It’s just 20 miles south of Anchorage, but this year-round lodge —set on eight acres against the Chugach State Park, and with sweeping views of Turnagain Arm—feels like you’ve ventured deep into the wilderness. It makes a scenic and convenient blast-off point for adventures into the Kenai Peninsula, but the property is also home to a historic mine where you can learn about prospecting and pan for gold yourself.
Hand Built Lodge
Accomplished outdoor enthusiasts Roger and Arlene Cowles had been living and raising their family of five in a cabin here—on the site of the former Indian Valley Mine—when, 14 years ago, they bought the Lodge property on the neighboring piece of the mining claim. Over the next six years, they gradually completed the lodge, which had begun construction under the previous owner. Roger—who had built a log cabin in his 20s near Denali— fabricated copper endcaps for each hand-hewn log for protection from the elements, brought in local boulders for a retaining wall, and handcrafted steel railing for the floor to ceiling picture window. When you're making your reservation, Arlene is who answers the phone. She'll take care of you from the very beginning.
Today, the lodge reflects the warm family environment that the Cowles have cultivated. Since they live nearby, you can have as much (or as little) interaction as you want. But, we encourage you to at least chat them up upon arrival. You can hear Roger and Arlene share incredible stories about their experiences and life in Alaska. They’ll be able to suggest nearby hiking trails, or ask Arlene (a veteran kayaker) about where to go paddling. When you want to venture out, you can explore the nearby hiking trails along Turnagain Arm or in Girdwood. Just hanging out at the lodge, sitting on the deck for breakfast or relaxing, affords good wildlife viewing, too: Guests often see bears, eagles and, in the right months, Beluga whales in the distance. The lodge has Internet access, but is otherwise nicely unplugged from the city with no TVs.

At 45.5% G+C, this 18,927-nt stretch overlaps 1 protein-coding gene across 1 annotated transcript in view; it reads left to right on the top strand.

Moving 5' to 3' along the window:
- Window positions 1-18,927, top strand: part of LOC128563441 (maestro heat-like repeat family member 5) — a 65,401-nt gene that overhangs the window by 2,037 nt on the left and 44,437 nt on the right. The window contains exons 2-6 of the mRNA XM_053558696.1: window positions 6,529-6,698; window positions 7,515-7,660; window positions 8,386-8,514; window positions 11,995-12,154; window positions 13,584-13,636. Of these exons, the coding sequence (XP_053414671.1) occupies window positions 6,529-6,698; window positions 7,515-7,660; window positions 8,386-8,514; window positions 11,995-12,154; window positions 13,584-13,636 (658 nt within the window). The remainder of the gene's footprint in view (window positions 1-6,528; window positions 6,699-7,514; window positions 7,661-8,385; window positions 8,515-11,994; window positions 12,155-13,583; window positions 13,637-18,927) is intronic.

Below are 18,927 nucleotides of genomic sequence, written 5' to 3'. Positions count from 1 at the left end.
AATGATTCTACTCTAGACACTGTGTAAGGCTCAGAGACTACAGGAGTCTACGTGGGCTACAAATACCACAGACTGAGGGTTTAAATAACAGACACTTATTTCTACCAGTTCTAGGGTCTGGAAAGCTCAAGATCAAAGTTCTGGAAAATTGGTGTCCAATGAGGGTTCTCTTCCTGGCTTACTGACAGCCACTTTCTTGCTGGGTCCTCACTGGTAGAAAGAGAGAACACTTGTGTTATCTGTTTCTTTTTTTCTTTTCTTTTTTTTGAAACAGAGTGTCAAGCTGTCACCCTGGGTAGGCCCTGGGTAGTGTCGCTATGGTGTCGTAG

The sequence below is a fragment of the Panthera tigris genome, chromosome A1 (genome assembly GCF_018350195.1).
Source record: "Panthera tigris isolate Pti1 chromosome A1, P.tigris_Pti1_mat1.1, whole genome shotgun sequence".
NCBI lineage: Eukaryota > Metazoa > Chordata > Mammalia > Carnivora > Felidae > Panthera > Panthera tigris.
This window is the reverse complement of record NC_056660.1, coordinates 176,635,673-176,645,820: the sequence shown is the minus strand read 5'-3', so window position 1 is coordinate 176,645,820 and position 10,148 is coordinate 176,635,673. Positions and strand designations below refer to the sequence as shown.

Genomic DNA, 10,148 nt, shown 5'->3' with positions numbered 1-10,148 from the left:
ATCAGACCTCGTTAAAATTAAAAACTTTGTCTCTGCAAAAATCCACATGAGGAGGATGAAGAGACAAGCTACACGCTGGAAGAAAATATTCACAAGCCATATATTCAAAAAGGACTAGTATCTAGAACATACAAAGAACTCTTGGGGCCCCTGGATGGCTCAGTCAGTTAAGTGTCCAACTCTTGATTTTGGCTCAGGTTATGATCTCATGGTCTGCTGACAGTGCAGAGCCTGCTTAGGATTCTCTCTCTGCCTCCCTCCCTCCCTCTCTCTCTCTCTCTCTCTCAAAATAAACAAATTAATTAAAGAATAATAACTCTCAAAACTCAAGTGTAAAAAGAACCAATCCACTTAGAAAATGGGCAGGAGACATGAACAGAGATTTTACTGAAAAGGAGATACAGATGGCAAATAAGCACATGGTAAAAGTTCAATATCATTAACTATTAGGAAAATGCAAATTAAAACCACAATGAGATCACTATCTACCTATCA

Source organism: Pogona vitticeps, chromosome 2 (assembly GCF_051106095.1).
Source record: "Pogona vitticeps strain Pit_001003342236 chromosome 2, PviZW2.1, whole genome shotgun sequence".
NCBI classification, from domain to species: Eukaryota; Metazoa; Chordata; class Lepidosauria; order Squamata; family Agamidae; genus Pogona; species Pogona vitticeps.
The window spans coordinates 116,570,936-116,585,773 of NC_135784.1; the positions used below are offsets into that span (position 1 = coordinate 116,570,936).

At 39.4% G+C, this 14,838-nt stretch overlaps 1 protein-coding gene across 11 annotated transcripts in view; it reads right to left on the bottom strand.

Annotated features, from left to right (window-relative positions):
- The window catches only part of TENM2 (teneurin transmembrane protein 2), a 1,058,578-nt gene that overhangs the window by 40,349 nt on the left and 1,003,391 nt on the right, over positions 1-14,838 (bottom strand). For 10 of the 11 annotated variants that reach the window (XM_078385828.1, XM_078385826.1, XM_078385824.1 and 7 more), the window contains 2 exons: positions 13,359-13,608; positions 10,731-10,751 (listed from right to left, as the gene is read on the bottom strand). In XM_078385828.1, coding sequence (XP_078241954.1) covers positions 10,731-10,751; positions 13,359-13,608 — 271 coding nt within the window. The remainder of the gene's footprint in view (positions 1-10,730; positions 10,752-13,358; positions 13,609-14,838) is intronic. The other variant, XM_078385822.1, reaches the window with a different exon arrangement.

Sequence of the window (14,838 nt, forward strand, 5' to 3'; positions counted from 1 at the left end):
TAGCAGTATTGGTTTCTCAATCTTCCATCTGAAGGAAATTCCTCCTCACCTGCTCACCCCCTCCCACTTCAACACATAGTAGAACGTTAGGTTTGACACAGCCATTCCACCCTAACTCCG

Panning for a Piece of History
Certainly, if you come during the summer, you’ll want to experience the mine. Set at the bottom of the hill from the lodge is the Indian Valley Mine. There are two buildings on the site, the main cabin and assay building, which are both listed on the National Register of Historic Places. The main cabin now houses the gift shop while the assay building acts as a museum where you can check out old-fashioned mining tools, learn about the local geology, and then have fun panning yourself. Included in your stay is a free tour of the mine as well as a $100 bucket to share and pan with your group.
Play Rock-Paper-Scissors to Choose Your Room
The three-story lodge has three guest rooms, one on each level, to accommodate up to 12 guests.
The ground floor Rock Room (you can park right outside) has a King bed and is decorated with photos and mementoes of when Roger and a few buddies rode bicycles 1,160 miles from Anchorage to Nome on the Iditarod trail – the first cyclists to do so. The bathroom is located just across the hall.
With a Queen bed, the Paper Room is on the same level as the living room, (Park in the back of the house next to your room) dining room and kitchen, so it’s nice for anyone who wants to avoid stairs. This level also features the deck that wraps around the entire house. The bathroom is located just across the hall.
The Scissors room on the top floor has two Queen beds, four single beds, and en-suite bathroom. The bedroom balcony looks out onto Indian Mountain, while the front room floor-to-ceiling windows overlook Turnagain Arm. The living area, separate from the common area, is complete with a comfortable leather couch and a table that seats six.